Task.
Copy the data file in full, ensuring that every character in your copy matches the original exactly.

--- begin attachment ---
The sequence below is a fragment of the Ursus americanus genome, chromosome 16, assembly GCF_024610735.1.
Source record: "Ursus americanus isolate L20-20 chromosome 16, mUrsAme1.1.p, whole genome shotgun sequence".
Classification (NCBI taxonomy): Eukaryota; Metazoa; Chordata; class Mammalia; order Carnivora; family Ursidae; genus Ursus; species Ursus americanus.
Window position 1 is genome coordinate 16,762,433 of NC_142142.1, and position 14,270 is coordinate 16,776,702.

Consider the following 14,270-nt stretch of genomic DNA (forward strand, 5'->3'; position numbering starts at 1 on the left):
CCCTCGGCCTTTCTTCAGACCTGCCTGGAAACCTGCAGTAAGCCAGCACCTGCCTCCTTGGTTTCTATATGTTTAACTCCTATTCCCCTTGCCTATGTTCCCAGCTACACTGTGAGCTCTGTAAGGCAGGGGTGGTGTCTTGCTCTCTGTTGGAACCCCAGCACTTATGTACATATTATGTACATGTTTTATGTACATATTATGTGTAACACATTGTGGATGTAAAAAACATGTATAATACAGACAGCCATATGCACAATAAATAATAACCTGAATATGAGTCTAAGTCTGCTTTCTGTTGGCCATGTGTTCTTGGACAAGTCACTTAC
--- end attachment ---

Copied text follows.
The sequence below is a fragment of the Ursus americanus genome, chromosome 16, assembly GCF_024610735.1.
Source record: "Ursus americanus isolate L20-20 chromosome 16, mUrsAme1.1.p, whole genome shotgun sequence".
Classification (NCBI taxonomy): Eukaryota; Metazoa; Chordata; class Mammalia; order Carnivora; family Ursidae; genus Ursus; species Ursus americanus.
Window position 1 is genome coordinate 16,762,433 of NC_142142.1, and position 14,270 is coordinate 16,776,702.

Consider the following 14,270-nt stretch of genomic DNA (forward strand, 5'->3'; position numbering starts at 1 on the left):
CCCTCGGCCTTTCTTCAGACCTGCCTGGAAACCTGCAGTAAGCCAGCACCTGCCTCCTTGGTTTCTATATGTTTAACTCCTATTCCCCTTGCCTATGTTCCCAGCTACACTGTGAGCTCTGTAAGGCAGGGGTGGTGTCTTGCTCTCTGTTGGAACCCCAGCACTTATGTACATATTATGTACATGTTTTATGTACATATTATGTGTAACACATTGTGGATGTAAAAAACATGTATAATACAGACAGCCATATGCACAATAAATAATAACCTGAATATGAGTCTAAGTCTGCTTTCTGTTGGCCATGTGTTCTTGGACAAGTCACTTAC